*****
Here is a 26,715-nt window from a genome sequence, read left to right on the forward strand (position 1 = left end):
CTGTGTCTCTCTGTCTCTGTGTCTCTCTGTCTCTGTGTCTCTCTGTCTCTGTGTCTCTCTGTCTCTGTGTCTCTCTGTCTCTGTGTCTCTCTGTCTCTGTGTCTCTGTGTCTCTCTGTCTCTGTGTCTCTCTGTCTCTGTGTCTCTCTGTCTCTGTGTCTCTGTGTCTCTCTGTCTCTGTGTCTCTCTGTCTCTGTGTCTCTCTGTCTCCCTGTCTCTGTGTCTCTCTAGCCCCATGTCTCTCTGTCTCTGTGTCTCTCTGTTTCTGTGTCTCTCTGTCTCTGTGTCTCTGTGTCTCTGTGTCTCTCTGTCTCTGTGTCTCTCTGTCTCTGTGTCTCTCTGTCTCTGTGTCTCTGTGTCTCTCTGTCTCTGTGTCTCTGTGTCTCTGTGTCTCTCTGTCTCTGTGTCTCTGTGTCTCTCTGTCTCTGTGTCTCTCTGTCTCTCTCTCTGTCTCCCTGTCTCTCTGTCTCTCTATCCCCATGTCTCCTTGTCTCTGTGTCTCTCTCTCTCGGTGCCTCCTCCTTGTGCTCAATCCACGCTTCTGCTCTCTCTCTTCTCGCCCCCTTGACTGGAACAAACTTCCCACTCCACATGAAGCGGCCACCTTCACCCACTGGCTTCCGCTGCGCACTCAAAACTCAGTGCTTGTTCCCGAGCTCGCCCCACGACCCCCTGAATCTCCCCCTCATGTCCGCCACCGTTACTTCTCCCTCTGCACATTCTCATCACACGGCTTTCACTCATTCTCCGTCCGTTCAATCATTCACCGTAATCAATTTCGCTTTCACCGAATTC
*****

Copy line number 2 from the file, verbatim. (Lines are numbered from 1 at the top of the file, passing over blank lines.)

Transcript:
CTGTGTCTCTCTGTCTCTGTGTCTCTCTGTCTCTGTGTCTCTCTGTCTCTGTGTCTCTCTGTCTCTGTGTCTCTCTGTCTCTGTGTCTCTCTGTCTCTGTGTCTCTGTGTCTCTCTGTCTCTGTGTCTCTCTGTCTCTGTGTCTCTCTGTCTCTGTGTCTCTGTGTCTCTCTGTCTCTGTGTCTCTCTGTCTCTGTGTCTCTCTGTCTCCCTGTCTCTGTGTCTCTCTAGCCCCATGTCTCTCTGTCTCTGTGTCTCTCTGTTTCTGTGTCTCTCTGTCTCTGTGTCTCTGTGTCTCTGTGTCTCTCTGTCTCTGTGTCTCTCTGTCTCTGTGTCTCTCTGTCTCTGTGTCTCTGTGTCTCTCTGTCTCTGTGTCTCTGTGTCTCTGTGTCTCTCTGTCTCTGTGTCTCTGTGTCTCTCTGTCTCTGTGTCTCTCTGTCTCTCTCTCTGTCTCCCTGTCTCTCTGTCTCTCTATCCCCATGTCTCCTTGTCTCTGTGTCTCTCTCTCTCGGTGCCTCCTCCTTGTGCTCAATCCACGCTTCTGCTCTCTCTCTTCTCGCCCCCTTGACTGGAACAAACTTCCCACTCCACATGAAGCGGCCACCTTCACCCACTGGCTTCCGCTGCGCACTCAAAACTCAGTGCTTGTTCCCGAGCTCGCCCCACGACCCCCTGAATCTCCCCCTCATGTCCGCCACCGTTACTTCTCCCTCTGCACATTCTCATCACACGGCTTTCACTCATTCTCCGTCCGTTCAATCATTCACCGTAATCAATTTCGCTTTCACCGAATTC